<> On 'Kobe Bryant Day,' Siena basketball recruit announces commitment | The Daily Gazette

Subscriber login


On 'Kobe Bryant Day,' Siena basketball recruit announces commitment

On 'Kobe Bryant Day,' Siena basketball recruit announces commitment

Maryland's Billups wanted to make his announcement on 8/24 to honor one of his idols
On 'Kobe Bryant Day,' Siena basketball recruit announces commitment
Siena head coach Carmen Maciariello is shown during a game last season.
Photographer: Gazette file photo

​Excitedly, Jared Billups actually made his verbal commitment last week to join the Siena men’s basketball program.

Then, the 6-foot-5 wing player from Crofton, Maryland, mostly kept that information to himself as he waited to publicly reveal his decision Monday with a social-media post.

The significance to Monday?

It was “Kobe Bryant Day,” which is an official designation in Los Angeles and Orange County — and an unofficial one throughout the basketball community — in honor of the former Los Angeles Lakers star who died earlier this year in a helicopter crash. During his NBA career, Bryant wore Nos. 8 and 24, so Monday’s date — 8/24 — serves as a fitting one for a tribute.

Billups — who counts former NBA great Chauncey Billups as a cousin — said he hadn’t told many people why he wanted to announce his college commitment on Monday, but that he wanted to offer his pledge to join the Saints once he’s graduated from Maryland’s McDonogh School on the date featuring his childhood idol’s uniform numbers.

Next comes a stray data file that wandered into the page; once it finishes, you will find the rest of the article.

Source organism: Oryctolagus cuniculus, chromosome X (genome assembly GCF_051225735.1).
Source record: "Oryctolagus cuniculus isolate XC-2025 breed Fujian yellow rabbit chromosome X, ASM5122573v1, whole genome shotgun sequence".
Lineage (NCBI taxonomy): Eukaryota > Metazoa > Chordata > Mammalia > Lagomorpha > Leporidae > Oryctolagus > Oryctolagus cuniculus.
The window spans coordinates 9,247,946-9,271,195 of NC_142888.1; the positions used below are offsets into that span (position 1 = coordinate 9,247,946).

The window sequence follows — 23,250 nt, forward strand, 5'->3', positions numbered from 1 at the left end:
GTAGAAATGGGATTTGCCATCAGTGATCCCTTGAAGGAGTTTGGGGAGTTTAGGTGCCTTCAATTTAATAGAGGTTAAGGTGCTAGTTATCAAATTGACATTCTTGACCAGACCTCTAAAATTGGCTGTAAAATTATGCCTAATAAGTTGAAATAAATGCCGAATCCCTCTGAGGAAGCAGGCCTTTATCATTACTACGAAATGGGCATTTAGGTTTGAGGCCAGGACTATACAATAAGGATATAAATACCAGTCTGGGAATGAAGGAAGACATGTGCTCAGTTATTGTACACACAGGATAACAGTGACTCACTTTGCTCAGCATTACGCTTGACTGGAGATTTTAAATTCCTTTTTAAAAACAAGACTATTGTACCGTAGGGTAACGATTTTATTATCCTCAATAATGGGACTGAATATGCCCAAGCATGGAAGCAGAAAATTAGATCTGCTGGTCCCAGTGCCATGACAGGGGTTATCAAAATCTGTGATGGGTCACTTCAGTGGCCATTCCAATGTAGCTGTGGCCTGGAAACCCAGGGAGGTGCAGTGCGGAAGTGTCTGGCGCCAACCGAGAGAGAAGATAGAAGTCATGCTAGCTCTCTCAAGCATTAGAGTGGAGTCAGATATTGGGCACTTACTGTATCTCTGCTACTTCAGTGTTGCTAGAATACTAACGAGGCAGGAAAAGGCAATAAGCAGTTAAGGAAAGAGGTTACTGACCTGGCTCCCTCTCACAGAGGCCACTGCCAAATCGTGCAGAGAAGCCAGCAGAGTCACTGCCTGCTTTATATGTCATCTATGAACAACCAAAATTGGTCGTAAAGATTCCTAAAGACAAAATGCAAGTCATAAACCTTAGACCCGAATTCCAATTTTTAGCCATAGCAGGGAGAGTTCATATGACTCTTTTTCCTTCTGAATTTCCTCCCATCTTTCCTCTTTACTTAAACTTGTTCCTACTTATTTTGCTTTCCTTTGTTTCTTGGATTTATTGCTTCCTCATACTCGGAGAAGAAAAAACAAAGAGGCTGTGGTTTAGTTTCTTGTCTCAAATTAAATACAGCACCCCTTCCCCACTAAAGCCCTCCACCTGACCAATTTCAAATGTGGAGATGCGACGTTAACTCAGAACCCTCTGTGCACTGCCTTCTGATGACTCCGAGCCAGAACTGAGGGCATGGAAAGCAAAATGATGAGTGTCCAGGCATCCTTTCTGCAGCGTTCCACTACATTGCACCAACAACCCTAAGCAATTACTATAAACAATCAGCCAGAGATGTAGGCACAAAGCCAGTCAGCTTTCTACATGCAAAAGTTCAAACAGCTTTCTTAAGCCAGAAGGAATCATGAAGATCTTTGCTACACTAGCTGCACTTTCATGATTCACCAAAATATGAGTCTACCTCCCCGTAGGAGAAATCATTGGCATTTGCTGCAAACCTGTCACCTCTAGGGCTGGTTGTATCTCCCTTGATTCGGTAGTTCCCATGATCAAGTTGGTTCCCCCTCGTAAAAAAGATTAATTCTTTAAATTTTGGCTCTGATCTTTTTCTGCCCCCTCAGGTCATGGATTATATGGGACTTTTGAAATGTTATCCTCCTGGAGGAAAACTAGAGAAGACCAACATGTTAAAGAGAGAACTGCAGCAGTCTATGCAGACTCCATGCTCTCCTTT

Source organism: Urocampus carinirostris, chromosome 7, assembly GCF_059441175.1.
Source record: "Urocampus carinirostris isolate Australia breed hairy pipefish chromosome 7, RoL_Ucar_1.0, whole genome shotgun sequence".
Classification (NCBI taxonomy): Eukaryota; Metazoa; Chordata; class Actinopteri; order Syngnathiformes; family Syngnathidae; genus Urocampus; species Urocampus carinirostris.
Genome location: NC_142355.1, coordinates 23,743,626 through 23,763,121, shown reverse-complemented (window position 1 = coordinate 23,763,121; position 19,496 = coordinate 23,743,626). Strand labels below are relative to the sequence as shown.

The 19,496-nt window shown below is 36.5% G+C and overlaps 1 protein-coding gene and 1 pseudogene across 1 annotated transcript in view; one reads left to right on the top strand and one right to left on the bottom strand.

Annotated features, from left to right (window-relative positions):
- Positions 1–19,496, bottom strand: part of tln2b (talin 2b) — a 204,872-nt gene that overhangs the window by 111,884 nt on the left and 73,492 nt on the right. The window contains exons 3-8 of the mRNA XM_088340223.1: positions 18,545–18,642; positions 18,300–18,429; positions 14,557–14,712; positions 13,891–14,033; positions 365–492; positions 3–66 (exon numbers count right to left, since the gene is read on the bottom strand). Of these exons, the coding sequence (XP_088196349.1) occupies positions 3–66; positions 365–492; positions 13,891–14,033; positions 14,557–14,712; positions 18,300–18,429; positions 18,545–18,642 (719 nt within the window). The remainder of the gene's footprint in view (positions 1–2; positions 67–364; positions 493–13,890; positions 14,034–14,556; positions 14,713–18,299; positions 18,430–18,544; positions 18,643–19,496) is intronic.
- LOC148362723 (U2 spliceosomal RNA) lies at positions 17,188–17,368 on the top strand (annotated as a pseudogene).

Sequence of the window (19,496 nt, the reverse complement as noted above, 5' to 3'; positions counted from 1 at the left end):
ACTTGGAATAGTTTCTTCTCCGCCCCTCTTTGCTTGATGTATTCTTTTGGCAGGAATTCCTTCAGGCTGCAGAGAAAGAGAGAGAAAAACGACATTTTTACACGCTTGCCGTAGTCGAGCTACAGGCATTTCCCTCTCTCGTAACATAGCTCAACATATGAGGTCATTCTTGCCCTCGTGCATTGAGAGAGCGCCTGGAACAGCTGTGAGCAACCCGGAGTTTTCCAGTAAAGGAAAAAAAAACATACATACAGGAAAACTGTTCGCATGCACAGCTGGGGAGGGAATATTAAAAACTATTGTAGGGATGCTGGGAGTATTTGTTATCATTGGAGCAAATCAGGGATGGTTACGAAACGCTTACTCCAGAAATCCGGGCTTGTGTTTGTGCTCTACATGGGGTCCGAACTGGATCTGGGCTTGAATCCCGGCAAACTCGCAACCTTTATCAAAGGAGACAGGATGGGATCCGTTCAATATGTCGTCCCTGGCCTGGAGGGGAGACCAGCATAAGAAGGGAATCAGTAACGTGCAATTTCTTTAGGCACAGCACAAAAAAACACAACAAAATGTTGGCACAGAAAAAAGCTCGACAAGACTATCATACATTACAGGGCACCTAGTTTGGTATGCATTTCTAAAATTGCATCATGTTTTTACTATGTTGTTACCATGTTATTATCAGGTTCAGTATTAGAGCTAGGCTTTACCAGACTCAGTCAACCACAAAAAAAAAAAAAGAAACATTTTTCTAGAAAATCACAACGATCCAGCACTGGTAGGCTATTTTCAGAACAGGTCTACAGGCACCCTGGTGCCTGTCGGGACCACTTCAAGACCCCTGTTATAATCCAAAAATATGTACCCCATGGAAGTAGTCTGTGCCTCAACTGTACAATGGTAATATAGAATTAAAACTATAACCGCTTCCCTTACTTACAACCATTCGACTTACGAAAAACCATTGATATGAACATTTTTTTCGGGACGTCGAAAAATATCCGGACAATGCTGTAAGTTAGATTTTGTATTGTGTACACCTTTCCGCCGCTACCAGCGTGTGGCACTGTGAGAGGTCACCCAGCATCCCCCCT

“That’s the real reason,” Jared Billups said. “Growing up, that’s all you saw on television — Kobe Bryant this, Kobe Bryant that. He was a major inspiration for me. I have two or three of his jerseys.”

Siena was in the process of recording a blowout win against Quinnipiac last January when news of Bryant’s death started to circulate. Several Saints from last season’s team, which finished 20-10 and won a MAAC regular-season championship, list Bryant as their favorite player.

“When it happened, that was unreal,” Billups said of Bryant’s death. “I thought someone had to be joking. But it was real, and it was tough times. I think we all realized after that, though, to appreciate the game more, rather than to always be comparing.”

Among active NBA players, Billups said two-way wings such as Kawhi Leonard of the Clippers and Jimmy Butler of the Heat are two of his favorite players to watch. Billups said he values defense and offense equally, and takes pride in giving a maximum effort on each side of the court.

“That’s how I like to play,” said the 192-pound Billups, who said he “always” guards the other team’s best player.

Billups joins 6-foot-4 Stephen Coleman in head coach Carmen Maciariello’s 2021 recruiting class. The pair of 17-year-old wing players provides Siena’s next class with two recruits that combine the mixture of athleticism and versatility that Maciariello covets in perimeter players.

Due to the coronavirus pandemic, Billups was unable to visit the Siena campus. A pair of relationships played a significant role in Billups’ comfort in choosing Siena; his high school coach TJ Jordan previously coached with Siena assistant coach Antoni Wyche at Lehigh, while former Siena big man Evan Fisher is a graduate of McDonogh School.

Billups said he knew Fisher — a 2019 Siena graduate — a little bit from the alumnus’ past support of the McDonogh School basketball program, but that he’d spoken with him multiple times in the last month about Siena. Among other qualities, Billups said Fisher described Siena as a “basketball-oriented place” and that appealed to the rising high school senior.

“After that conversation,” Billups said, “I thought it was a no-brainer.”

Billups held offers from a number of schools, including ones from Bucknell, Holy Cross, Loyola, Navy and Niagara. At Siena, Billups said he plans to study economics.

View Comments
Hide Comments
0 premium 1 premium 2 premium 3 premium article articles remaining SUBSCRIBE TODAY
Thank you for reading. You have reached your 30-day premium content limit.
Continue to enjoy Daily Gazette premium content by becoming a subscriber or if you are a current print subscriber activate your online access.